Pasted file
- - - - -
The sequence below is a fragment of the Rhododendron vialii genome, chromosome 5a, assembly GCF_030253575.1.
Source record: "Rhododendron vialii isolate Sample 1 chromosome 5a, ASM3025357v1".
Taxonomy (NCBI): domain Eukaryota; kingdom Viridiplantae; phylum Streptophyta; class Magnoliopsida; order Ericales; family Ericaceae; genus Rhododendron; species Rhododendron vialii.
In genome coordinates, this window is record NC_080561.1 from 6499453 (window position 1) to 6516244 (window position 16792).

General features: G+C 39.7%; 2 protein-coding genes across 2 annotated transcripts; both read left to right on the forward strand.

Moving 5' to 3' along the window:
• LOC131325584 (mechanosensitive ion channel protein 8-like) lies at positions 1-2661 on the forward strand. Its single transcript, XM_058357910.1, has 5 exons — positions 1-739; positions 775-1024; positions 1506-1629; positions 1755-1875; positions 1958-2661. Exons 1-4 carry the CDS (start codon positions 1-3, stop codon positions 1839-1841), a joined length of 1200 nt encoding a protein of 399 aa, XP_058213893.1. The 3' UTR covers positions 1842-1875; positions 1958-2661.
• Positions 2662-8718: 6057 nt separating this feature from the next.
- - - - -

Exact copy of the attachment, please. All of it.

The sequence below is a fragment of the Rhododendron vialii genome, chromosome 5a, assembly GCF_030253575.1.
Source record: "Rhododendron vialii isolate Sample 1 chromosome 5a, ASM3025357v1".
Taxonomy (NCBI): domain Eukaryota; kingdom Viridiplantae; phylum Streptophyta; class Magnoliopsida; order Ericales; family Ericaceae; genus Rhododendron; species Rhododendron vialii.
In genome coordinates, this window is record NC_080561.1 from 6499453 (window position 1) to 6516244 (window position 16792).

General features: G+C 39.7%; 2 protein-coding genes across 2 annotated transcripts; both read left to right on the forward strand.

Moving 5' to 3' along the window:
• LOC131325584 (mechanosensitive ion channel protein 8-like) lies at positions 1-2661 on the forward strand. Its single transcript, XM_058357910.1, has 5 exons — positions 1-739; positions 775-1024; positions 1506-1629; positions 1755-1875; positions 1958-2661. Exons 1-4 carry the CDS (start codon positions 1-3, stop codon positions 1839-1841), a joined length of 1200 nt encoding a protein of 399 aa, XP_058213893.1. The 3' UTR covers positions 1842-1875; positions 1958-2661.
• Positions 2662-8718: 6057 nt separating this feature from the next.